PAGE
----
She fell in love with her specimen: took note of his

legs; one, a millimeter shorter than the other, lacked the

purity of hemispheric symmetry. His tiny simple eyes dilated

when the artificial light rays would refract off of the perfect

ninety degree angles of the glass vivarium. His physiology’s

opposition to functional perfection was completely irrelative

and therefore alien in nature—but all the more intriguing for

a vicarious learner as herself. Lymphatic streams were

notable for their quiescence; there was a rational level of

frustration in the blood flow…


Lab observations: spinal staircases, sprawling shafts, infinite

flesh, humidified gardens of tooth and fascia held her utmost

fascination. Immunological reactions were reenactments of a

cosmic phenomenology. Universal parallels.


The complexity of each internal system was directly

proportional to the number of its vulnerabilities. Of all the

systems revealing themselves to her through an imagined

vivisection, his reproductive organs yielded qualities most

absurd. Foreign bodies came with malice per his intracellular

fluidscape—pathogenic dreadnaughts sailing past his

barriers, encroaching on unguarded systems. Many

unnecessary things had distracted her as she remotely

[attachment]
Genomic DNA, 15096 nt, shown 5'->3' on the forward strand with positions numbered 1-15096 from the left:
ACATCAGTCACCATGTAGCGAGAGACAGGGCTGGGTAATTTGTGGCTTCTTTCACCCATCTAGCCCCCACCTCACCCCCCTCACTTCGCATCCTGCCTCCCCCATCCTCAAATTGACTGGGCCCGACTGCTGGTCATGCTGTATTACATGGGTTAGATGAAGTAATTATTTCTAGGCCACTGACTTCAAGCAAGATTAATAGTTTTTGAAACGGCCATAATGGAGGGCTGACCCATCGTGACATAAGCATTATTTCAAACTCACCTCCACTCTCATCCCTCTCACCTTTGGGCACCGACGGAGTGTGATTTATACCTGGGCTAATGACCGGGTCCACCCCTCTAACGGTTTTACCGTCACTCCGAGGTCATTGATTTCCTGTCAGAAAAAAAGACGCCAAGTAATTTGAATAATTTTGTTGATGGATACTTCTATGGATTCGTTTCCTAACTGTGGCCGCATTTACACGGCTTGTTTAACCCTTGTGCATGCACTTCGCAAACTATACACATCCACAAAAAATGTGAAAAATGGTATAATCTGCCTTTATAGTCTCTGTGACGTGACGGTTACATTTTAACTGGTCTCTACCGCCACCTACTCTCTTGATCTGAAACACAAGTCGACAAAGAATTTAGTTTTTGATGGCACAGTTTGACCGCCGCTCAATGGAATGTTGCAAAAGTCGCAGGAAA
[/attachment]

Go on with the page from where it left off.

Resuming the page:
navigated through his body. She’d already begun envisioning

his scintillations of synaptic fires as a starry constellation. It

was largely inevitable, imagining those whirling white lights

of his adolescent stargazing nights—permanent imprints on

the brain.


The conundrums of his body-maze were not only

rudimentary. Beyond components of soft machinery, luridly

raw and vulnerable, and geometrically incongruous were his

distorted emotional and cognitive spectrums. Indeed her

subject was torn between conditioned xenophobic tendencies

and outright xenophilic fantasies; a social dysphoria due to

such aversions as insects and other arthropods which

plasticized into hard memory acquired throughout childhood

and early adolescence.


Inversely there was an incessant yearning for colonial

belonging and meaningful participation with his hive-kin.

Yet, his undoubtedly below-average self-esteem yielded

solitary leanings. He could not perform most necessary

dances of communication without arrhythmias and other

spontaneous errors of coordination.


A tendency to retreat mentally-inward—he’d wish for the

great slumber of the cold to nullify those taxing formulas of

social interaction and to usher in a cycle of communal

hibernation. Between the designated wrinkles in his brain

allotted for genetic and learned memories, there was a

hexagonal hall of mirrors. The repetitive image reflecting off

of every wall within her comb was that of his human form

caught between the college pliers of a giant insect overlord.


Elytron Frass is the pseudonymous author/visual artist of Liber Exuvia (gnOme, 2018). His prosodic fiction features in Tarpaulin Sky Magazine, Sleepingfish, SCAB,
X-R-A-Y Literary Magazine, and The Offbeat—with forthcoming work in Parasol: The Journal of the Centre for Experimental Ontology. He tweets @Elytron_Frass.